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The ability to plan and deliver creative multi-stream PR campaigns means the role of project planning has also become more important.

Posted on Thu 13th Apr, 2017 in: Advice, Marketing, Planning, Public Relations by Jenny Wilkinson

Those of you that follow our blog may have seen our post about the importance of campaign planning and why it’s a vital skill for PR account handlers.

Increasingly, the nature of PR campaigns now means there is a blurring of lines between the different streams of communication. A shifting focus on social and digital platforms means we are now delivering multi-channel, integrated campaigns and increasingly working alongside other agencies delivering campaigns.

And, because of this requirement to plan creative multi-stream campaigns, the actual project delivery planning becomes even more significant as well.  

It’s not rocket science. Effective execution and good results come from clear and considered planning and management.

In recent years there has been a burst of new platforms, apps and programmes designed to improve project planning and streamline the process. 

And, because we like to share, we thought it was worth putting together a selection of our favourite tools. Some you’ll be familiar with and others we would recommend you take some time to check out.  

Kantar forward planning.This is a great forward planning tool for giving you visibility around the forthcoming news agenda and global market activity. The site identifies future events, press releases, announcements, legislative developments and news items, making it easy to plan your activity to avoid clashes and conflicts, and also identify opportunities with the right news and events to maximise media pick up.

Trello is essentially a web-based project management app which is great for structuring actions and tasks. Describing itself as “a visual collaboration tool”, you can set up ‘boards’ which capture all the ideas, jobs to do, jobs underway and jobs done in an Instagram-style dashboard.  You can also assign tasks to people and, in a single glance, everyone can see who’s doing what, and the progress being made. All team members can  input and add details like checklists, due dates, files and comments.  There are apps for iOS and Android devices, as well as the Slack platform (see below), meaning everyone can access it at all times.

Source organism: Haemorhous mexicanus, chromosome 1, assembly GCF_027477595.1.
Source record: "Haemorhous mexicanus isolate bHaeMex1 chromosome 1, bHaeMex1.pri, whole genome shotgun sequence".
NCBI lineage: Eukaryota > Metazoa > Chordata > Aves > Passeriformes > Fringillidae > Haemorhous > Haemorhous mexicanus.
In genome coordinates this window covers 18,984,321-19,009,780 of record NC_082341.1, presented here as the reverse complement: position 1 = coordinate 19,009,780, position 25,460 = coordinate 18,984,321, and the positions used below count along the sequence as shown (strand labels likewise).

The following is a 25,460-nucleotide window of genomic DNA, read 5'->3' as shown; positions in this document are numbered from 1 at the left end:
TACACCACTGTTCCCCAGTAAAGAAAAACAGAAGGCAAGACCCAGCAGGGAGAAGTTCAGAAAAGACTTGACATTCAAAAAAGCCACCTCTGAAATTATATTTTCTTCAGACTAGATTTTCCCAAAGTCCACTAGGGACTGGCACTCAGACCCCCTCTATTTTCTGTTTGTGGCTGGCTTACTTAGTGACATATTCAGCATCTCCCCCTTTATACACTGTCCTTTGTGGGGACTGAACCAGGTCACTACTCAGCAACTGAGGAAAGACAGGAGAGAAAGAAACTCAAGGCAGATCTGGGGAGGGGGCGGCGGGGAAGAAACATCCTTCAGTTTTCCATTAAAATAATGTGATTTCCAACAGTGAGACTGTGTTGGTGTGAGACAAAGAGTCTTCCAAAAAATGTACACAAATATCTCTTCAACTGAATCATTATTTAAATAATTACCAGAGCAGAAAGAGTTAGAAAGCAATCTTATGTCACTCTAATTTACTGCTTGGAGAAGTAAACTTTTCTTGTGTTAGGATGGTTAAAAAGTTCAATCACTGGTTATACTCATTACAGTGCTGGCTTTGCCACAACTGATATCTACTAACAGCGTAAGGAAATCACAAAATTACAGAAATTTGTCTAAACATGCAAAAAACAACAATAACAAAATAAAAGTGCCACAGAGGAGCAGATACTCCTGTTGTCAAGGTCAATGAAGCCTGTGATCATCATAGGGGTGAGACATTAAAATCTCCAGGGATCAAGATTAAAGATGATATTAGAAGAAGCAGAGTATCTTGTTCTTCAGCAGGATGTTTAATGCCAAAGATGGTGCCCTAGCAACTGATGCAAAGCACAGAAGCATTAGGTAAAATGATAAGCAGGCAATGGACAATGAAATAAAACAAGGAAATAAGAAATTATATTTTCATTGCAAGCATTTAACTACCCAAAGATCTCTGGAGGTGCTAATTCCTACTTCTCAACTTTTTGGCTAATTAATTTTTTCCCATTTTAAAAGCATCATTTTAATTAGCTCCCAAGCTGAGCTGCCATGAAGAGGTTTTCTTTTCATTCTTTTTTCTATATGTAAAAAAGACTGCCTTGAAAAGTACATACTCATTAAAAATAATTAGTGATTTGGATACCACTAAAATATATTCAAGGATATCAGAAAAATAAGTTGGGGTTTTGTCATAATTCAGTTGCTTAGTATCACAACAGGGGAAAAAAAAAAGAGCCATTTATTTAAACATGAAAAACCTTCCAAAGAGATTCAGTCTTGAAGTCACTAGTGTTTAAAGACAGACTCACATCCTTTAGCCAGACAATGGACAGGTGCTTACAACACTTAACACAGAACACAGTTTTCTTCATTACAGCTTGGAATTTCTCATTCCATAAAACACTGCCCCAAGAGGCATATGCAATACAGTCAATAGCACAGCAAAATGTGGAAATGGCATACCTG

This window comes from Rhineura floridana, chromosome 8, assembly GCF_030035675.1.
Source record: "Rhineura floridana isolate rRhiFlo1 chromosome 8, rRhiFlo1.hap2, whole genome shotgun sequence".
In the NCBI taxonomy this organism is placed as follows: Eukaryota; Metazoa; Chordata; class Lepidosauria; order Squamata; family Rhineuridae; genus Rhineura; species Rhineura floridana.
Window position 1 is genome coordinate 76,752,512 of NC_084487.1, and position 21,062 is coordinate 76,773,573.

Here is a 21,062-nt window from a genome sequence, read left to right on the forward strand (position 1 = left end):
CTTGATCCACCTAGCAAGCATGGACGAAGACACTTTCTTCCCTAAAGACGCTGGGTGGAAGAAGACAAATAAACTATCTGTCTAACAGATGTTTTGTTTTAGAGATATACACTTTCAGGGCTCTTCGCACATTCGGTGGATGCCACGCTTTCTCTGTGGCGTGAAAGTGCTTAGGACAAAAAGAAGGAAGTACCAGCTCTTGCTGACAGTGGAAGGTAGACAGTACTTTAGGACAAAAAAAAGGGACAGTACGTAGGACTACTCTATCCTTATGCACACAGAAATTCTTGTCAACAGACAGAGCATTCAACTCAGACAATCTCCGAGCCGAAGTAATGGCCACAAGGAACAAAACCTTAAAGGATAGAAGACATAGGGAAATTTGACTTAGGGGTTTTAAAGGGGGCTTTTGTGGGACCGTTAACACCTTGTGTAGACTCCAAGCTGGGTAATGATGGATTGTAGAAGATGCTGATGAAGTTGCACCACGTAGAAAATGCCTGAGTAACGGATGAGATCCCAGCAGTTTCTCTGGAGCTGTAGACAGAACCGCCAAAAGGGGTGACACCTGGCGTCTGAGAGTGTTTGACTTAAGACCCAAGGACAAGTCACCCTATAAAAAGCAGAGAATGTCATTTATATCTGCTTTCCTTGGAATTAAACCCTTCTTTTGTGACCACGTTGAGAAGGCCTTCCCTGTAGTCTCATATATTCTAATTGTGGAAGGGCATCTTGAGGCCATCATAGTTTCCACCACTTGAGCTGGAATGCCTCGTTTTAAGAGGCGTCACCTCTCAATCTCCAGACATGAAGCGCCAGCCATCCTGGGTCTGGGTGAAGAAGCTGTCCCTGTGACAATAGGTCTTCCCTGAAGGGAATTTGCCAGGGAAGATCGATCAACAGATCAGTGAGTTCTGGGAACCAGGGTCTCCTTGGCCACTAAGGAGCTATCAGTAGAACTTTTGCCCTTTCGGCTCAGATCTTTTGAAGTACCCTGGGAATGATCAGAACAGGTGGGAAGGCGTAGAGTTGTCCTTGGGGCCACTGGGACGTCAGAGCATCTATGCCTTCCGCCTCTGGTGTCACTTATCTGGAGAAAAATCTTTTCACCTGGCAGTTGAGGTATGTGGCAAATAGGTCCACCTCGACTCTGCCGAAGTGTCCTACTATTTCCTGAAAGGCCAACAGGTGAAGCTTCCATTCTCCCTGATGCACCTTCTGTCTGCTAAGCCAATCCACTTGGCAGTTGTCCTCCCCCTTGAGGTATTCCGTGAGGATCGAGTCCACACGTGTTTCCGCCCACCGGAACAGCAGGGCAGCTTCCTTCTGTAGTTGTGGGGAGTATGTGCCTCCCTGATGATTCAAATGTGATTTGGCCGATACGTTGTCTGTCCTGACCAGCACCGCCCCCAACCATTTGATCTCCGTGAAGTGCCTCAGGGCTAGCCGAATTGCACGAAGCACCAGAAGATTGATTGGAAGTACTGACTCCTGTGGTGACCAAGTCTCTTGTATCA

Slack. It’s no good having great task planning if your teams can’t communicate with each other.  Essentially this is a fancy chat room and acts as a central hub for multiple forms of messaging, work communication and file sharing.  As well as integrating into Dropbox - meaning you can send and share all kinds of documents - you can set up comms channels for different streams of work and incorporate multiple channels like Google Hangouts. This is great for helping teams communicate on integrated multi-agency projects.  If you want to try it out, they offer teams a free unlimited trial with 10 apps or service integrations (like Twitter, Google Docs, Dropbox, GitHub and many more).

Quip is the ultimate tool for account teams. It brings together documents, spreadsheets and task lists in one place, so teams can create, discuss and organise work pretty easily. It combines content with communication, reducing long email chains of feedback and amends, and all documents are ‘live’ so you get a real-time update of progress and input. Quip is great for launching initiatives, building spreadsheets and working closely with teammates. It also works well on mobiles – meaning it suits the way most of us access information and work across multiple devices during any one day.

Google Docs the classic alternative, and all you need is a Gmail account.  This allows you to create and edit web-based documents, spreadsheets, and presentations as well as store documents online and access them from any computer. Its best feature is the fact that everyone can work together in the same document at the same time and there are also a host of template documents, such as meeting reports and agendas which saves set-up time. Probably more useful for smaller teams and client sharing as you can access ‘live’ documents, see where and when changes are made and chat directly inside a document.     

Excel OK, I know it’s not a fancy new platform but sometimes all you need to plan a campaign is a good old spreadsheet. It’s a familiar format for nearly everyone and, with a range of templates already there, it’s pretty easy to pull together an impressive Gantt chart.  From using it as a makeshift calculator to monitor budgets to tracking massive projects, it’s a favourite of mine. And there is even room to add some creativity into Excel and make some amazing and attractive spreadsheets – who knew you could add background images to spreadsheets? 

I think all the above are worth having a play around with but I would love to hear of any other suggestions people have.

 

 

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